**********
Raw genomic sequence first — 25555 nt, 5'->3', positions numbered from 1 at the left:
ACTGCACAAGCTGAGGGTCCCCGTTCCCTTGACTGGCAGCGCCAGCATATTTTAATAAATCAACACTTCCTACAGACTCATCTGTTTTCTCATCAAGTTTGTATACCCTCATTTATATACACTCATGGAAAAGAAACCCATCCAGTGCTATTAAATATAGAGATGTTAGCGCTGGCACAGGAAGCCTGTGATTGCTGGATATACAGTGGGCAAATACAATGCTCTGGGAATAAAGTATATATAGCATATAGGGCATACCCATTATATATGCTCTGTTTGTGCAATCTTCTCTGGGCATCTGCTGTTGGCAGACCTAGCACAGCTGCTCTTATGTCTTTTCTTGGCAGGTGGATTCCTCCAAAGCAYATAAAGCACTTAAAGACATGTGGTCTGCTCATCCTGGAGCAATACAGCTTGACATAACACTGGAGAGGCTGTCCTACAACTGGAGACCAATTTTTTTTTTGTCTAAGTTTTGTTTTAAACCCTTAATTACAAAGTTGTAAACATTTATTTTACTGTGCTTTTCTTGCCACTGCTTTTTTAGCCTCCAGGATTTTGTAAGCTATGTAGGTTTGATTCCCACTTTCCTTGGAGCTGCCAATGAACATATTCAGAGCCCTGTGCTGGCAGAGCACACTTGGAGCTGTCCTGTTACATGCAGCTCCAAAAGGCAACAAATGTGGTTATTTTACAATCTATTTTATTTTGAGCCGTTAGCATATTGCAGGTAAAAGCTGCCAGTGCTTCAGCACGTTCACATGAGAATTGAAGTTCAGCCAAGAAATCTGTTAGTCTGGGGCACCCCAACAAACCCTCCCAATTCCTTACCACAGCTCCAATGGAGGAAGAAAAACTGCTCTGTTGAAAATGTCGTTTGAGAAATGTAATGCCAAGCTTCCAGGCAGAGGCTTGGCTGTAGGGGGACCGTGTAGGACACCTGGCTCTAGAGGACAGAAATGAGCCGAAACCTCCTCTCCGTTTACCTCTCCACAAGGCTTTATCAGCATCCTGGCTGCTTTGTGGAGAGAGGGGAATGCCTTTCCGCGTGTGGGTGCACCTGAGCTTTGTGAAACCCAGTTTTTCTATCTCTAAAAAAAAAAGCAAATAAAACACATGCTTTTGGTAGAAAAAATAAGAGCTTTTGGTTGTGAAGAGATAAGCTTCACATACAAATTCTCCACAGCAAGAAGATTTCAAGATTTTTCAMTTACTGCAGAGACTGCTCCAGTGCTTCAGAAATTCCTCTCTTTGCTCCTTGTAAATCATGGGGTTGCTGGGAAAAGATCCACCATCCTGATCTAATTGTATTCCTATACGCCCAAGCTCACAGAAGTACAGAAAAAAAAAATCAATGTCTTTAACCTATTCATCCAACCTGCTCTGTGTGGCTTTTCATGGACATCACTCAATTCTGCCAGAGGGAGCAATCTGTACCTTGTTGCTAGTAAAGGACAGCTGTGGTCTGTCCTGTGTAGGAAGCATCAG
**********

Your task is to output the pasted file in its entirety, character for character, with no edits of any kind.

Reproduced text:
Raw genomic sequence first — 25555 nt, 5'->3', positions numbered from 1 at the left:
ACTGCACAAGCTGAGGGTCCCCGTTCCCTTGACTGGCAGCGCCAGCATATTTTAATAAATCAACACTTCCTACAGACTCATCTGTTTTCTCATCAAGTTTGTATACCCTCATTTATATACACTCATGGAAAAGAAACCCATCCAGTGCTATTAAATATAGAGATGTTAGCGCTGGCACAGGAAGCCTGTGATTGCTGGATATACAGTGGGCAAATACAATGCTCTGGGAATAAAGTATATATAGCATATAGGGCATACCCATTATATATGCTCTGTTTGTGCAATCTTCTCTGGGCATCTGCTGTTGGCAGACCTAGCACAGCTGCTCTTATGTCTTTTCTTGGCAGGTGGATTCCTCCAAAGCAYATAAAGCACTTAAAGACATGTGGTCTGCTCATCCTGGAGCAATACAGCTTGACATAACACTGGAGAGGCTGTCCTACAACTGGAGACCAATTTTTTTTTTGTCTAAGTTTTGTTTTAAACCCTTAATTACAAAGTTGTAAACATTTATTTTACTGTGCTTTTCTTGCCACTGCTTTTTTAGCCTCCAGGATTTTGTAAGCTATGTAGGTTTGATTCCCACTTTCCTTGGAGCTGCCAATGAACATATTCAGAGCCCTGTGCTGGCAGAGCACACTTGGAGCTGTCCTGTTACATGCAGCTCCAAAAGGCAACAAATGTGGTTATTTTACAATCTATTTTATTTTGAGCCGTTAGCATATTGCAGGTAAAAGCTGCCAGTGCTTCAGCACGTTCACATGAGAATTGAAGTTCAGCCAAGAAATCTGTTAGTCTGGGGCACCCCAACAAACCCTCCCAATTCCTTACCACAGCTCCAATGGAGGAAGAAAAACTGCTCTGTTGAAAATGTCGTTTGAGAAATGTAATGCCAAGCTTCCAGGCAGAGGCTTGGCTGTAGGGGGACCGTGTAGGACACCTGGCTCTAGAGGACAGAAATGAGCCGAAACCTCCTCTCCGTTTACCTCTCCACAAGGCTTTATCAGCATCCTGGCTGCTTTGTGGAGAGAGGGGAATGCCTTTCCGCGTGTGGGTGCACCTGAGCTTTGTGAAACCCAGTTTTTCTATCTCTAAAAAAAAAAGCAAATAAAACACATGCTTTTGGTAGAAAAAATAAGAGCTTTTGGTTGTGAAGAGATAAGCTTCACATACAAATTCTCCACAGCAAGAAGATTTCAAGATTTTTCAMTTACTGCAGAGACTGCTCCAGTGCTTCAGAAATTCCTCTCTTTGCTCCTTGTAAATCATGGGGTTGCTGGGAAAAGATCCACCATCCTGATCTAATTGTATTCCTATACGCCCAAGCTCACAGAAGTACAGAAAAAAAAAATCAATGTCTTTAACCTATTCATCCAACCTGCTCTGTGTGGCTTTTCATGGACATCACTCAATTCTGCCAGAGGGAGCAATCTGTACCTTGTTGCTAGTAAAGGACAGCTGTGGTCTGTCCTGTGTAGGAAGCATCAG